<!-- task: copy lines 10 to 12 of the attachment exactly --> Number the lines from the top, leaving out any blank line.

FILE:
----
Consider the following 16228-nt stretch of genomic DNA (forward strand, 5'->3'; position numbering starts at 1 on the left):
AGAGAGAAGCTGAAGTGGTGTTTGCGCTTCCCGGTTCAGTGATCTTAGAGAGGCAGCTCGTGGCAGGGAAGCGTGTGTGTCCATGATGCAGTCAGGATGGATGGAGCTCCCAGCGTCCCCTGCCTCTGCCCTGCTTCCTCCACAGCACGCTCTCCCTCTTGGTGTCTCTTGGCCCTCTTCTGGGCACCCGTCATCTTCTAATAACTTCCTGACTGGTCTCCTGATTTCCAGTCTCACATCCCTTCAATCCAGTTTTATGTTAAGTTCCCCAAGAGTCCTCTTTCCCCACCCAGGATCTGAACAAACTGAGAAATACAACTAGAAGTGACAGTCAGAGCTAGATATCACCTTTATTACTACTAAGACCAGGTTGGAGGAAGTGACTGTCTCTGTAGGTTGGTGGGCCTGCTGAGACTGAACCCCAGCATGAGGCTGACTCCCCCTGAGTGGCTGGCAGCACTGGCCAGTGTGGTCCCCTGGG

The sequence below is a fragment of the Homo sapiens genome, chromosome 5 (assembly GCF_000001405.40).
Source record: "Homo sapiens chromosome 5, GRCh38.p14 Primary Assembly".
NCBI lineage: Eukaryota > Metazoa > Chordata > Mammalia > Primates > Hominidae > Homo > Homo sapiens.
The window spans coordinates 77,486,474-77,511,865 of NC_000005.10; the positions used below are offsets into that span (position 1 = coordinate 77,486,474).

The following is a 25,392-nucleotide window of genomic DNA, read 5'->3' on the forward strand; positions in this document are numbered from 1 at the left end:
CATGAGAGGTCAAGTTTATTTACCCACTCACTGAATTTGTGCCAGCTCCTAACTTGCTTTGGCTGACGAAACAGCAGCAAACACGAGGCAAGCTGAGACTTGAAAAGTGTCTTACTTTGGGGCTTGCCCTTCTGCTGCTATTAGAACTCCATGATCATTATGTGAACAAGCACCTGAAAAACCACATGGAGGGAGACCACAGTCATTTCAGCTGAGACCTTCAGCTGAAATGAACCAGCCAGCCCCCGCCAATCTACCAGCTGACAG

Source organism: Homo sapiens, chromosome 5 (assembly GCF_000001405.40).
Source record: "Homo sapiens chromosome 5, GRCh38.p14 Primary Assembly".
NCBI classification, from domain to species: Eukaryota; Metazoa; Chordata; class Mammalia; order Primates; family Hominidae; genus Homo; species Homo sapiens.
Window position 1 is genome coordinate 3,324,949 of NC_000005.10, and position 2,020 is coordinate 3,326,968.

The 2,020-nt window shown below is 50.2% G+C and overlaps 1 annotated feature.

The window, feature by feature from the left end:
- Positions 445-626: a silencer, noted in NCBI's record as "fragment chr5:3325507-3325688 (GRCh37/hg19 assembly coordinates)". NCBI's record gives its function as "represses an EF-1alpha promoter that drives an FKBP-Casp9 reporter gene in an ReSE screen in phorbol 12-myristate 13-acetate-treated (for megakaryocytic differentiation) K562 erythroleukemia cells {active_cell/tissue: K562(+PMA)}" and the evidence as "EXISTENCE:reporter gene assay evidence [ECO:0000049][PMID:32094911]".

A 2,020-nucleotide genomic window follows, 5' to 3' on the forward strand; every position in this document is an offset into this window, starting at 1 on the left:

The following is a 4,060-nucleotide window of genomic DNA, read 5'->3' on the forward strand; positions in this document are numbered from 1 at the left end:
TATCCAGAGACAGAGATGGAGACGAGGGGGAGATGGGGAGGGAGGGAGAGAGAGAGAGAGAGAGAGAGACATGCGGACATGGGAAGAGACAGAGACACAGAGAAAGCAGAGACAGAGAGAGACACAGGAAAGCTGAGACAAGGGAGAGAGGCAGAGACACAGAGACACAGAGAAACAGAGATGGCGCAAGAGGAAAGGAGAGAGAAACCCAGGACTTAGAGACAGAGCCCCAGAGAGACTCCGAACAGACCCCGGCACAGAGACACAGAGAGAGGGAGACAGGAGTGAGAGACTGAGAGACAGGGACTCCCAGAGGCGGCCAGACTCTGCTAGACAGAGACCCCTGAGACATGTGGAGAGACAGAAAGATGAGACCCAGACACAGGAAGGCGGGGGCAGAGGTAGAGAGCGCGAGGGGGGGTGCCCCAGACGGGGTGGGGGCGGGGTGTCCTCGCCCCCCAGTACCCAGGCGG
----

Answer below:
Source record: "Homo sapiens chromosome 5, GRCh38.p14 Primary Assembly".
NCBI classification, from domain to species: Eukaryota; Metazoa; Chordata; class Mammalia; order Primates; family Hominidae; genus Homo; species Homo sapiens.
Window position 1 is genome coordinate 3,324,949 of NC_000005.10, and position 2,020 is coordinate 3,326,968.